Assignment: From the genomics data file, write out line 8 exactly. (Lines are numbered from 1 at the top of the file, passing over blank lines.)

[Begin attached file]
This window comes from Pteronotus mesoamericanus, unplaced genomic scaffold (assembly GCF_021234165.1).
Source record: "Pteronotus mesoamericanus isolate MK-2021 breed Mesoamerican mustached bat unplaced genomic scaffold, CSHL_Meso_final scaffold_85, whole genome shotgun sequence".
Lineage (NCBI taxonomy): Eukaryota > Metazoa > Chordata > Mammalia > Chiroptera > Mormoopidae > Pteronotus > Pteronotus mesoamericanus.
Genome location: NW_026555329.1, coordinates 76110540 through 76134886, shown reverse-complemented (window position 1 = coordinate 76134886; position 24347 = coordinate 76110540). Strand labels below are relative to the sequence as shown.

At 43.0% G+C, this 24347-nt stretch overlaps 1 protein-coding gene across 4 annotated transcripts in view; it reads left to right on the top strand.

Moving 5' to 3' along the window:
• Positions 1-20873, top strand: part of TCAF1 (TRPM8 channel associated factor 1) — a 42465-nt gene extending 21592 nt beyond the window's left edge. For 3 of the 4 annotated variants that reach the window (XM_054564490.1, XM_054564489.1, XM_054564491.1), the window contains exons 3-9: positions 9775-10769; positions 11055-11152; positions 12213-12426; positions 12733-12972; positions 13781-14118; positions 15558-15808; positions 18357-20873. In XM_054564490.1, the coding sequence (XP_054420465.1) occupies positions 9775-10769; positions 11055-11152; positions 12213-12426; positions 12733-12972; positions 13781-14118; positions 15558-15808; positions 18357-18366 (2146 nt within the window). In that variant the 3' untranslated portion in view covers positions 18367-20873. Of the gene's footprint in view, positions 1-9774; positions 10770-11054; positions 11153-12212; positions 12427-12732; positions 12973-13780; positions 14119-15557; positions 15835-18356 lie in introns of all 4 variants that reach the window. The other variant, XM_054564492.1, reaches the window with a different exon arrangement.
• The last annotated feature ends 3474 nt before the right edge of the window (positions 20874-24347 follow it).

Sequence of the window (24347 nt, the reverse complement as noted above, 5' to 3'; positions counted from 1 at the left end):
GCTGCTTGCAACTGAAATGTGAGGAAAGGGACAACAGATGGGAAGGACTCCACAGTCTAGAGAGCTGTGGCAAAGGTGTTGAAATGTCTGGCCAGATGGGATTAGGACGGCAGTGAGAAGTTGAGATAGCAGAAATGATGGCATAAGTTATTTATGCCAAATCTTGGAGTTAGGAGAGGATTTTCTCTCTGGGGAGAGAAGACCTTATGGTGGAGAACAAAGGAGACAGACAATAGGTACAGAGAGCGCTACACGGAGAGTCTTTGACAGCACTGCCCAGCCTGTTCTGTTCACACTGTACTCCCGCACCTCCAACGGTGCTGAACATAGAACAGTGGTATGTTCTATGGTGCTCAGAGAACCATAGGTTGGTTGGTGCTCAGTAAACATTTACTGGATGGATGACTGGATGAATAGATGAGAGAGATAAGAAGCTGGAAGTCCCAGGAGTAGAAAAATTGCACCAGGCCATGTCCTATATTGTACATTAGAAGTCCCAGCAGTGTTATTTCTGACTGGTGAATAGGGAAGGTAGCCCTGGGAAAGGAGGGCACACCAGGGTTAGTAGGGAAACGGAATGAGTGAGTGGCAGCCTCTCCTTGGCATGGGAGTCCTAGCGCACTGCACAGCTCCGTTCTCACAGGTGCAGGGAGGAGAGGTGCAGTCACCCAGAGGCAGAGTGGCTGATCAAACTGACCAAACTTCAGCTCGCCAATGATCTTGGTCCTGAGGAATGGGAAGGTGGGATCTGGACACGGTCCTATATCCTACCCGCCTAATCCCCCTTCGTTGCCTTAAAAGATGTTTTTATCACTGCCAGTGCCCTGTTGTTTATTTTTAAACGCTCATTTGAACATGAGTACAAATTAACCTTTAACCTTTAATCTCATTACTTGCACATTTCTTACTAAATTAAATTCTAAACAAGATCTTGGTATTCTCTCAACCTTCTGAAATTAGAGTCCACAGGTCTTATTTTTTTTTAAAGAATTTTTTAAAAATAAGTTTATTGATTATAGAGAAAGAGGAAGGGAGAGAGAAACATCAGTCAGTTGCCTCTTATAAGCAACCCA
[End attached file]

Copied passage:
• The last annotated feature ends 3474 nt before the right edge of the window (positions 20874-24347 follow it).